Various modifications and variations may be made in the circuits in the apparatus herein described and the invention is not limited to sound waves and is applicable to other waves including electro-magnetic waves, but the scope of the invention is set forth in the claims hereunder.

What I claim is:

1. The method of wave direction-finding of a location of a source of continuous one frequency wave propagation comprising receiving portions of said propagation by two wave receivers separated by a direction-finding base-line and having substantially identical directional receiving characteristics, heterodyning the outputs of said two receivers with a single selectable frequency, transmitting the separate heterodyned outputs of said receivers through substantially identical separate narrow band-pass filters to eliminate from the two outputs thereof substantially all frequencies but the one frequency resulting from heterodyning first said one frequency and said selectable frequency, applying from said two outputs last said one frequency from each thereof to a comparator, and obtaining the direction of said source by orienting said receivers in fixed base-line relation to obtain an indication in said comparator of phase position equality of the fre quency of said two outputs independently of equality of amplitudes thereof.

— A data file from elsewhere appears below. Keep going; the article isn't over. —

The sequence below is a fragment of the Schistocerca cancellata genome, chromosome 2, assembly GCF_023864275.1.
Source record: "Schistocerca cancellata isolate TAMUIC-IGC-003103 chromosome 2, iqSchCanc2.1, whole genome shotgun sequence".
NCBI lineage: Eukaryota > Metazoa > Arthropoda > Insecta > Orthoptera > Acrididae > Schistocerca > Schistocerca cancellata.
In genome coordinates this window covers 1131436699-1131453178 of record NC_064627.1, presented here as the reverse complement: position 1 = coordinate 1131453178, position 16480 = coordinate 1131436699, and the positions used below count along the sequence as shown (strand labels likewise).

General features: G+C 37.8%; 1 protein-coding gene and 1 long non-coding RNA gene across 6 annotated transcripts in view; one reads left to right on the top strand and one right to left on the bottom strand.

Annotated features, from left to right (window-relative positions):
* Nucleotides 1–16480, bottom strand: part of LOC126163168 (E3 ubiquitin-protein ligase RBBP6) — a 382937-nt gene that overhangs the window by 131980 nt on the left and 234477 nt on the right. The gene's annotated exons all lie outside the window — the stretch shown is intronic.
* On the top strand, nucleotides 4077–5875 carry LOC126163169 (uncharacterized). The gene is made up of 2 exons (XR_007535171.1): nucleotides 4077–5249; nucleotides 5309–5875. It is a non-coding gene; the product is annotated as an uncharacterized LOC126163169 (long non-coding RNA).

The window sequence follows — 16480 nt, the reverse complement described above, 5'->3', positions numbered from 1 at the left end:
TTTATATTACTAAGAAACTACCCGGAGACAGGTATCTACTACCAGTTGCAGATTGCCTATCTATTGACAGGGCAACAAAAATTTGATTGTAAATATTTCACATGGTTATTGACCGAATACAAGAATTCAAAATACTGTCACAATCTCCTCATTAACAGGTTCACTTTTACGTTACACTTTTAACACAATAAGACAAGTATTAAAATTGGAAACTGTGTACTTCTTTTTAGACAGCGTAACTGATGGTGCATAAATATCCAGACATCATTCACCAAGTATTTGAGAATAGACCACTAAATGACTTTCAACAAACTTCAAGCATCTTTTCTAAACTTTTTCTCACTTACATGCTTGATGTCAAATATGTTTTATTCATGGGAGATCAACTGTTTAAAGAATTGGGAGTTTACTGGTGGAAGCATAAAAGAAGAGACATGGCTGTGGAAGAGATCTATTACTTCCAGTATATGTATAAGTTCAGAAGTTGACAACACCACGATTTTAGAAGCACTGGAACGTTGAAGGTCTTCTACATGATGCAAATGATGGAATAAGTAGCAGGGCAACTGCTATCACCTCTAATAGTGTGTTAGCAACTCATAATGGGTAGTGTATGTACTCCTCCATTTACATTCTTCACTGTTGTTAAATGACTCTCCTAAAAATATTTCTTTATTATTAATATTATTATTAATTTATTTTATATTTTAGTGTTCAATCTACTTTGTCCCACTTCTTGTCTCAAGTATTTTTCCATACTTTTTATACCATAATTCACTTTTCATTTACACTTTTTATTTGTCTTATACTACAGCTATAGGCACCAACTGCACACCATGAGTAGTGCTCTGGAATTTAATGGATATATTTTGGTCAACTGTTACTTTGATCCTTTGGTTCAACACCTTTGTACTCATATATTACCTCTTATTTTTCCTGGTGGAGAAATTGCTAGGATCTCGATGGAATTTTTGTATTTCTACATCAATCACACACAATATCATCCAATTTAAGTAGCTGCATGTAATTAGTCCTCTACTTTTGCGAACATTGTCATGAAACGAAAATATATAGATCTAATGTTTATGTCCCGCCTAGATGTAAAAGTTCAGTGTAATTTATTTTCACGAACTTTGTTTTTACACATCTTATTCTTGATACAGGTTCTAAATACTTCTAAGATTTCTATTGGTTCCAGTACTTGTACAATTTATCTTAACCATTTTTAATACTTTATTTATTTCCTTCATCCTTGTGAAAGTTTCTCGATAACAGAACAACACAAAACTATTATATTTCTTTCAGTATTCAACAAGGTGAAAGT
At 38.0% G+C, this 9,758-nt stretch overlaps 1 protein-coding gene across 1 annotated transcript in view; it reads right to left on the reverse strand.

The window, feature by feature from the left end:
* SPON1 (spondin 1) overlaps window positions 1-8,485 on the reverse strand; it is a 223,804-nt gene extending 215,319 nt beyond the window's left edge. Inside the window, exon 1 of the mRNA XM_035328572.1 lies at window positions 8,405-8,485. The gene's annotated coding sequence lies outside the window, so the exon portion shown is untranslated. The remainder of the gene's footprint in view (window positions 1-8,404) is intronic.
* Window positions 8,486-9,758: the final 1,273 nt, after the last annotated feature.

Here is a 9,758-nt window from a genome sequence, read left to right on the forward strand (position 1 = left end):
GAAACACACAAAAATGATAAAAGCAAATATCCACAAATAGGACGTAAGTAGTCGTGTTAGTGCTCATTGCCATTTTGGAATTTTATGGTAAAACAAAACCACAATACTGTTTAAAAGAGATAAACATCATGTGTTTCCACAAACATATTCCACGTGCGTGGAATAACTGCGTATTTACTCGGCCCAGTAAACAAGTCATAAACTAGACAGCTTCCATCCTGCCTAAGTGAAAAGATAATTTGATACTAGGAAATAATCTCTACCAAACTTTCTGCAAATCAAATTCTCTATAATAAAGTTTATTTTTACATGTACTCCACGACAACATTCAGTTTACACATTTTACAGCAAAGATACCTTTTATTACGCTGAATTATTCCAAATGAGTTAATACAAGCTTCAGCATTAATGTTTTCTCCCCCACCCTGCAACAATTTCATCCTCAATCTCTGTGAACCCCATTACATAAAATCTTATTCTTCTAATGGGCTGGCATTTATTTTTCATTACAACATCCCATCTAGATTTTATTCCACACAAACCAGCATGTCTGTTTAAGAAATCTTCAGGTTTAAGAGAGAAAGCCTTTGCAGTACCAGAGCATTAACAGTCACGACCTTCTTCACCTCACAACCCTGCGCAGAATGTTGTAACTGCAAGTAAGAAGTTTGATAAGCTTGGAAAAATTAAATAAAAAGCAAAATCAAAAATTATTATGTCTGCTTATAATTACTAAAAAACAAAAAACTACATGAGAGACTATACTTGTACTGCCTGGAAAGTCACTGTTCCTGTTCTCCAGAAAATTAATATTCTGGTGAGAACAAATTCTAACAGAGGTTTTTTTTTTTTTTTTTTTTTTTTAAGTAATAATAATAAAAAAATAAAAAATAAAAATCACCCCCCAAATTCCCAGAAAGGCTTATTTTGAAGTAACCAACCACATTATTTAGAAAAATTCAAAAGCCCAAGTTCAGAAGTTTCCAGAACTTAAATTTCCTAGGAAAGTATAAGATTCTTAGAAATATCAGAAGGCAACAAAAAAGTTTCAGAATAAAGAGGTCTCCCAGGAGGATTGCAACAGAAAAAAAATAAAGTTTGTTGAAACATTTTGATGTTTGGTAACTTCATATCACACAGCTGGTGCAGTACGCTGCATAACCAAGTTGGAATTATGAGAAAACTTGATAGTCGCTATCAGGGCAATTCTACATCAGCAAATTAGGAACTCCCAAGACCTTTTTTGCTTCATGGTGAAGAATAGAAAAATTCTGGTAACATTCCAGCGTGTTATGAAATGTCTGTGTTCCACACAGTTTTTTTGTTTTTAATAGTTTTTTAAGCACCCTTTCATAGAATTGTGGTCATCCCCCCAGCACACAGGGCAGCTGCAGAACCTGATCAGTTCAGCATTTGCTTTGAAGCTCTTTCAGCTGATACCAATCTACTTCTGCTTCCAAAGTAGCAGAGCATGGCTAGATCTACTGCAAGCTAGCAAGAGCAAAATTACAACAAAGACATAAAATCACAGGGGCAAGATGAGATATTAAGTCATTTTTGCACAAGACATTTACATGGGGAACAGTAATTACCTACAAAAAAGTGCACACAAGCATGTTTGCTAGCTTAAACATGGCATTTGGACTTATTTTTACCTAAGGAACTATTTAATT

2. The method of wave range-finding of a location of a source of continuous one frequency wave propagation comprising receiving portions of said propagation by two wave receivers having a range-finding base-line and having substantially identical directional receiving characteristics, heterodyning the outputs of said two re# ceivers with a single selectable frequency, transmitting the separate heterodyned outputs of said receivers through substantially identical separate narrow band-pass filters to eliminate from the two outputs thereof substantially all frequencies but the one frequency resulting from heterodyning rst said one frequency and said selectable frequency, applying from said two outputs last said one frequency from each thereof to a comparator, and obtaining the range of said source by orienting said receivers by adjustment of baseline relation to obtain anindication in said comparator of optimum values of last said one frequency of said two outputs and of last said frequency only, whereby'pick-up from other frequency sources is substantially eliminated.